Work Header

How to Ask a Girl Out

Work Text:

Ella grabs an extra granola bar out of the pantry before she runs out of the house and to the drive way. She quickly opens up the passenger door of her mom’s red Dodge Neon and slides inside.

“You’re going to be late,” her mother says.

“Sowwy, mom,” Ella manages to say around her mouth full of granola and chocolate chips. Rachel lets out a sigh as she pushes the gas pedal, and Ella’s fairly certain that she’s going to speed significantly to get Ella to class on time. She probably shouldn’t have procrastinated asking her mom for advice until she was annoyed with her. The sugary pop song plays, and Ella turns the volume knob until it’s muted. She procrastinated all of the last night because she was nervous, so she supposes she should just get it over with.

It’s now or never.

Ella asks, “Have you ever asked a girl out?”

“No,” Rachel says, sending her daughter a perplexed look before looking back at the road, “I haven’t. Why are you asking?”

“Well there’s this girl at school,” Ella says, “and she’s really cute and sweet, and she makes me feel nervous. And I want to ask her to go see a movie with me-”

“Not just as friends,” her mother says with a knowing sort of smile.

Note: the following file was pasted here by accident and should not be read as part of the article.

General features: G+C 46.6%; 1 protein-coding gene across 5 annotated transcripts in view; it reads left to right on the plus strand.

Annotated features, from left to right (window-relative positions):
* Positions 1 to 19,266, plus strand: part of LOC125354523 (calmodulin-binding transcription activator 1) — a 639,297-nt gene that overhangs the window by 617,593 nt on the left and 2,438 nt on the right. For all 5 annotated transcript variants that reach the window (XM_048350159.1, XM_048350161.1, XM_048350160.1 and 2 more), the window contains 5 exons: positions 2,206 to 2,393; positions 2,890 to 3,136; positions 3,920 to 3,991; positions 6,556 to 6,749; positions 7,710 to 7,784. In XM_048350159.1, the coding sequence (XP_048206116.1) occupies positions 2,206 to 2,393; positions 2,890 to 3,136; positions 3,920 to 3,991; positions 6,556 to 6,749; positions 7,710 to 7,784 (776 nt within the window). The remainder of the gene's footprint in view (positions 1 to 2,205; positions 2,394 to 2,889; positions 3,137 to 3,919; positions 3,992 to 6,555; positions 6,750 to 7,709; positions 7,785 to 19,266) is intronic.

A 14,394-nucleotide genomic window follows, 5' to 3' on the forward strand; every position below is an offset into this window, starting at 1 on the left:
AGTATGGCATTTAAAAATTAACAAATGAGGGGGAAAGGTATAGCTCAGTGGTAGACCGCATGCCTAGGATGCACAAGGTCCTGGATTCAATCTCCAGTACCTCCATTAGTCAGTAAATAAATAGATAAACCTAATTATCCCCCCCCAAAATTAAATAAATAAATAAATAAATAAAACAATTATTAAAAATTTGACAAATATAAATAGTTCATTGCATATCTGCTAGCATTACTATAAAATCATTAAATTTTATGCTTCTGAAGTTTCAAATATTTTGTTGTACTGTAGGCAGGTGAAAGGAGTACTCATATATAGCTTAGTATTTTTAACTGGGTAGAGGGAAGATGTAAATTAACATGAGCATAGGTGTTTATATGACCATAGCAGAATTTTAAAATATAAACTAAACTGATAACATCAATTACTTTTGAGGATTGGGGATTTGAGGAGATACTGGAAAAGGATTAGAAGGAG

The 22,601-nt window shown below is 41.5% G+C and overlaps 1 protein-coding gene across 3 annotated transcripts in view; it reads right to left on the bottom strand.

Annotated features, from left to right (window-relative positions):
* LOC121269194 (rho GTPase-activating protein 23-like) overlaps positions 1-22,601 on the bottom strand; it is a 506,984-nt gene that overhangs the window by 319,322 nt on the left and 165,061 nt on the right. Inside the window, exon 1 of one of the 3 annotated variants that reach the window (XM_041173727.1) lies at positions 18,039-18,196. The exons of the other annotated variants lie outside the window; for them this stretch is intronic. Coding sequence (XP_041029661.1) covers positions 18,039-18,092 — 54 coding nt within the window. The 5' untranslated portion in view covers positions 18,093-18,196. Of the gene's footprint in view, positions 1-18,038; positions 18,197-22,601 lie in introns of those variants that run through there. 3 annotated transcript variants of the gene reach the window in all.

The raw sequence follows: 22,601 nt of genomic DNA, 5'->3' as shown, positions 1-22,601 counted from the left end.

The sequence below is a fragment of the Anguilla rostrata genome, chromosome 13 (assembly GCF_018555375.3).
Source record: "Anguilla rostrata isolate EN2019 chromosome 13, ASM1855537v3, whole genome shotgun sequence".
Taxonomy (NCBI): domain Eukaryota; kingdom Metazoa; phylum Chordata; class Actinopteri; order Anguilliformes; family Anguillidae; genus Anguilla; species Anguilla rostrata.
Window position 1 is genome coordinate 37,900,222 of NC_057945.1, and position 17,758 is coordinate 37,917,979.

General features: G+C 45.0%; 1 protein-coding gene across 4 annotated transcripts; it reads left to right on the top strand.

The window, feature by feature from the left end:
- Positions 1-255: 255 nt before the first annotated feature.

“Yeah,” Ella says, “as girlfriends.”

“Well,” her mom says, “I’m not sure I’m really the best person to ask about this-”

“Mom, you said that you like girls,” Ella says.

“Yes,” she says, “I’m bi, but honey that doesn’t mean I’ve ever dated one of the girls I’ve liked.”

Ella puts on her puppy dog eyes, the sort that can get both her mom and her Aunt Liv to do whatever she asks, and says, “Can’t you help at least a little?”

“Alright, alright,” her mother says, “First I think that you’ve got to find out if she likes girls.”

“And then?” Ella asks. She needs to know what do next. She’s never done anything like this before.

“That’s all that I’ve got Ells,” her mom says. They pull up in front of the elementary school, and Ella opens up the passenger door to get out.

“Don’t forget Aunt Liv’s picking you up today,” her mother says. Ella rolls her eyes. Aunt Liv almost always picks both her and Etta up on Wednesdays.

“And don’t ask Walter for help on any homework that’s not science or math!” Her mother says as Ella closes the door. Her mom’s still not over the time that Walter got her to write her Charlie and the Chocolate Factory report over the effects of lsd on an author’s writing.




Ella only sits two desks down from Grace, but she isn’t able to work up the courage to talk to her during science or math or recess. It’s not until language arts, when they’re discussing “Old Yeller” that Ella finally finds the courage to talk to her.

“Hey, Grace?” she whispers. The other girl turns to her and sends her a winning smile that sends butterflies through her tummy.

“Yeah Ella?” she asks, and all Ella can think of is the fact that Grace knows her name.

“Ella?” Grace asks again, with a little bit of confusion.